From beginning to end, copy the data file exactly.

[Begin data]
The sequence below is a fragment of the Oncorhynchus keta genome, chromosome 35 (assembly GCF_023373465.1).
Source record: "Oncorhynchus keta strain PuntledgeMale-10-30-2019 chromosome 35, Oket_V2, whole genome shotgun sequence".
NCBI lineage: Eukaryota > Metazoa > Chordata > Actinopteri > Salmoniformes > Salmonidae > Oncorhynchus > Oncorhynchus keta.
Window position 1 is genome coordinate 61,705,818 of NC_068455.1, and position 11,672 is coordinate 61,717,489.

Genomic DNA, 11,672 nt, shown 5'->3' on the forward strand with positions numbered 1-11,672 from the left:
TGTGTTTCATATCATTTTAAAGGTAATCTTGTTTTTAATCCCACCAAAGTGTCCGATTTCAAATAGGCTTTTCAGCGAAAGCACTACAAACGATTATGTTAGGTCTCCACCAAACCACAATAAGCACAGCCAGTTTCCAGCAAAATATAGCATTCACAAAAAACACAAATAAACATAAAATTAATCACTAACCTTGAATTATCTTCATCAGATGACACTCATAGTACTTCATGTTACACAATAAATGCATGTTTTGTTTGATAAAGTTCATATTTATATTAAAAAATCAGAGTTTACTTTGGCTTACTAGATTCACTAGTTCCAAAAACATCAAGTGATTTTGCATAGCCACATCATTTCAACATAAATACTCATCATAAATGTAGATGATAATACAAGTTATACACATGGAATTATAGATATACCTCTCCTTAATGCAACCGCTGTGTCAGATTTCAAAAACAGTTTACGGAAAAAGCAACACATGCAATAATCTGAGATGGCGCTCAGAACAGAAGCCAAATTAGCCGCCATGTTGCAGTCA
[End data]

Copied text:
The sequence below is a fragment of the Oncorhynchus keta genome, chromosome 35 (assembly GCF_023373465.1).
Source record: "Oncorhynchus keta strain PuntledgeMale-10-30-2019 chromosome 35, Oket_V2, whole genome shotgun sequence".
NCBI lineage: Eukaryota > Metazoa > Chordata > Actinopteri > Salmoniformes > Salmonidae > Oncorhynchus > Oncorhynchus keta.
Window position 1 is genome coordinate 61,705,818 of NC_068455.1, and position 11,672 is coordinate 61,717,489.

Genomic DNA, 11,672 nt, shown 5'->3' on the forward strand with positions numbered 1-11,672 from the left:
TGTGTTTCATATCATTTTAAAGGTAATCTTGTTTTTAATCCCACCAAAGTGTCCGATTTCAAATAGGCTTTTCAGCGAAAGCACTACAAACGATTATGTTAGGTCTCCACCAAACCACAATAAGCACAGCCAGTTTCCAGCAAAATATAGCATTCACAAAAAACACAAATAAACATAAAATTAATCACTAACCTTGAATTATCTTCATCAGATGACACTCATAGTACTTCATGTTACACAATAAATGCATGTTTTGTTTGATAAAGTTCATATTTATATTAAAAAATCAGAGTTTACTTTGGCTTACTAGATTCACTAGTTCCAAAAACATCAAGTGATTTTGCATAGCCACATCATTTCAACATAAATACTCATCATAAATGTAGATGATAATACAAGTTATACACATGGAATTATAGATATACCTCTCCTTAATGCAACCGCTGTGTCAGATTTCAAAAACAGTTTACGGAAAAAGCAACACATGCAATAATCTGAGATGGCGCTCAGAACAGAAGCCAAATTAGCCGCCATGTTGCAGTCA